STERLING HEIGHTS, MI – Chrysler is betting several production processes created for the new ’15 200 sedan production will result in more satisfied customers.

Bringing the new 4-door to life at this suburban Detroit plant is a combination of high-tech automation mixed with old-fashioned visual inspection and detective work.

Chrysler, now part of Fiat Chrysler Automobiles, invested $1 billion in the Sterling Heights assembly plant, pulling it back from the brink of closure in 2010.

That money went toward a variety of improvements, including an advanced Kuka laser-braze system in the new $165 million body shop here that gives the 200 a trim-free roof.

“Our laser braze on our roof will be the first in this market segment,” Tyree Minner, Sterling Heights plant manager, tells media during a tour.

Chrysler began using the technique, which joins the roof and body sides of car seamlessly without the need for added trim, with the ’08 Chrysler 300 and Dodge Charger large cars. The current Dodge Dart compact car and new Jeep Cherokee CUV also user laser braze.

Before brazing takes places, two spot welds each are performed at the front and rear of the 200’s roof to maintain a stable geometry. Then the panels go into the laser booth, where even pressure is applied, pushing the roof into the body sides to ensure the panels are no further apart than 0.01 in. (0.3 mm).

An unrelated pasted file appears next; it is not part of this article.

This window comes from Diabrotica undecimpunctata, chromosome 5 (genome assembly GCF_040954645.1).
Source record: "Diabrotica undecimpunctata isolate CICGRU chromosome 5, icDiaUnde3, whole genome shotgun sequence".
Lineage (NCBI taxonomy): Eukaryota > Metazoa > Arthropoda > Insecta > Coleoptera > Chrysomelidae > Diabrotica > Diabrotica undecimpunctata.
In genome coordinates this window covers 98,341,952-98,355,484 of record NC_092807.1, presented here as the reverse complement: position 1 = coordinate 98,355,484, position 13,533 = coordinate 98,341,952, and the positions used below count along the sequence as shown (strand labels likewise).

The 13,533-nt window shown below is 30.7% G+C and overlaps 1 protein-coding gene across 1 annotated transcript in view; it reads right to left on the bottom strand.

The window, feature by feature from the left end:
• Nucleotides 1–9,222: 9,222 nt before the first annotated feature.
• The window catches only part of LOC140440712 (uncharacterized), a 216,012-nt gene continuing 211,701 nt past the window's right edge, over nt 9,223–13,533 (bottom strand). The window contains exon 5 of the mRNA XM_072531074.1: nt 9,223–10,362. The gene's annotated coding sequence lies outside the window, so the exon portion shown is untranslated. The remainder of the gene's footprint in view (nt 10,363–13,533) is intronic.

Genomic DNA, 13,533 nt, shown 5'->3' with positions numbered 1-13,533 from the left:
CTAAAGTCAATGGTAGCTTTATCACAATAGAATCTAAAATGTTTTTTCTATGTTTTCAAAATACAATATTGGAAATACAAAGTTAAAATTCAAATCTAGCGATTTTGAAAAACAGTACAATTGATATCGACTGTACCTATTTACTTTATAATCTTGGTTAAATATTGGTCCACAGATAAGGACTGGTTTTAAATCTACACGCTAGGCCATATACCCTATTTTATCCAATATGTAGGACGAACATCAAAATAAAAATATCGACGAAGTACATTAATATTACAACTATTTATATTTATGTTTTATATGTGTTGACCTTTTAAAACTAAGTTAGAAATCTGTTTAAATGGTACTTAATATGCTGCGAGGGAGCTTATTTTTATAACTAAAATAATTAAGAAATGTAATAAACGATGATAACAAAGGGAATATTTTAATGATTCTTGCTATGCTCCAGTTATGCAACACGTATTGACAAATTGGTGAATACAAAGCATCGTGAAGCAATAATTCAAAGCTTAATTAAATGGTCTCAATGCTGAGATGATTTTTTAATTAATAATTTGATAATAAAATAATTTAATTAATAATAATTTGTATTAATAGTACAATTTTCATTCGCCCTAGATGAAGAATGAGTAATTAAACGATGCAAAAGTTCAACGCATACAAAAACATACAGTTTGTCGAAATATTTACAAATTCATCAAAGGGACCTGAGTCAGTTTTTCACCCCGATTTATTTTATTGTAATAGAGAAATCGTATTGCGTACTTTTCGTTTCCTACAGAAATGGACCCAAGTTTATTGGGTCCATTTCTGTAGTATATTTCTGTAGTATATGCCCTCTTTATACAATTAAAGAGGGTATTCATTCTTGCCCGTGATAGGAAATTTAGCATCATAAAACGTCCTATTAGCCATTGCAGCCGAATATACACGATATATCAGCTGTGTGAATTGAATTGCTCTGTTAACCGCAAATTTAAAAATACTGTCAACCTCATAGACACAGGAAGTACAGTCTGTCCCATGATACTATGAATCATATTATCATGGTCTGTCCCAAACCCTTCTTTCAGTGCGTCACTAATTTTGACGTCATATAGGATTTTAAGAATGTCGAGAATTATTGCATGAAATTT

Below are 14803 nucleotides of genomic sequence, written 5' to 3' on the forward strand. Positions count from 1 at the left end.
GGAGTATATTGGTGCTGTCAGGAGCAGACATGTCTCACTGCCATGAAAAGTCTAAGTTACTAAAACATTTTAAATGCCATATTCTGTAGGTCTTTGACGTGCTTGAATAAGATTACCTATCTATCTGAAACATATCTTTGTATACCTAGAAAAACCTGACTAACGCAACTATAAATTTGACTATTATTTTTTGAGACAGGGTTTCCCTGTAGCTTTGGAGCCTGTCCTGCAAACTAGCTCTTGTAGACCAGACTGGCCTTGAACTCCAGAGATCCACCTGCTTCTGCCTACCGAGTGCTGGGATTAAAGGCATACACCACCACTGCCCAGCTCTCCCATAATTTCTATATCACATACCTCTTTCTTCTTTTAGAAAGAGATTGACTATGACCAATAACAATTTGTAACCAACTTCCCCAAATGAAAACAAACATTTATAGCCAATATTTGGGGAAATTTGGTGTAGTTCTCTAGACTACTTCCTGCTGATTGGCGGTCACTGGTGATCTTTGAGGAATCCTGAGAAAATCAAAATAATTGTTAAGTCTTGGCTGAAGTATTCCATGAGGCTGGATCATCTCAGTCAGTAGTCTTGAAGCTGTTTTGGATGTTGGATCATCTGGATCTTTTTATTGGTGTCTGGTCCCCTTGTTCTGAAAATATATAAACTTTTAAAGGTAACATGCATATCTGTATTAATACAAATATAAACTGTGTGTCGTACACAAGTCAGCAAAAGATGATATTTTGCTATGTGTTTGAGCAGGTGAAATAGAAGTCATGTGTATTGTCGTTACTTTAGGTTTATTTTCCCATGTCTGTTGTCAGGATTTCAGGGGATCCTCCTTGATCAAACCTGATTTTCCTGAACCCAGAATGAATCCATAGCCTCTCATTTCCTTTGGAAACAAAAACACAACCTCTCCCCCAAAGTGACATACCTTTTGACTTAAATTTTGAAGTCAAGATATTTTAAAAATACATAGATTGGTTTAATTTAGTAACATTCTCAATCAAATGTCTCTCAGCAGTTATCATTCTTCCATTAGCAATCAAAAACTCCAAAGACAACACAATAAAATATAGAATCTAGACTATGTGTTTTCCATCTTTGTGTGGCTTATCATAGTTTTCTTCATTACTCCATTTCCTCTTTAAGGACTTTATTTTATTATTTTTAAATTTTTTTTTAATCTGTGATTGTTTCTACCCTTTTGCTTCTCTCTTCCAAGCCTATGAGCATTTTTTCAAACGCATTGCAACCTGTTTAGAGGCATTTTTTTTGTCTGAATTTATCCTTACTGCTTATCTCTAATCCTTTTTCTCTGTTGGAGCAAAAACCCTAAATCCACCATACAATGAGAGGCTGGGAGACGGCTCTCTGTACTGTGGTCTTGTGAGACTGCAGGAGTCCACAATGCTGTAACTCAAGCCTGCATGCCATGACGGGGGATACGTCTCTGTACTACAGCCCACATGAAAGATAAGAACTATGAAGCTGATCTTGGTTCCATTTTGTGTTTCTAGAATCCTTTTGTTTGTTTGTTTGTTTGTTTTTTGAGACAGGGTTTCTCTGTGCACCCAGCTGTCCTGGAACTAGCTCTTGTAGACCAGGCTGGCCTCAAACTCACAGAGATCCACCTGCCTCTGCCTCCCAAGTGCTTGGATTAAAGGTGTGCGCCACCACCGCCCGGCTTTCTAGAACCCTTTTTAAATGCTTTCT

A silicone-bronze wire is fed through a frictionless feeder and a laser liquefies the wire, creating a mechanical bond between the roof and body-side sheet metals. The joint then is ground smooth for a “Class-A appearance,” says Dan Koessler, body-in-white process engineer at the Chrysler Technology Center, who describes the laser-braze process as being similar to “a very high-tech caulk gun.”

Other new automation in the body shop includes an auto-panel line and an open-gate framer.

The auto-panel line robotically fastens the doors, fenders, decklid and hood to the car via 51 stations and 68 robots, aided by 24 vision systems that make sure the robots are in alignment before screwing components down.

“By far, quality is better with this line (because of) the tolerances we can hold with robots, plus the ability to make virtual shims is essential,” says Brian Kelly, launch manager-APL & Closures at the plant.

Tolerances for closures, flushes and gaps are plus-minus 0.04 in. (0.9 mm), and 74 “critical points” are monitored for flush-and-gaps, he says.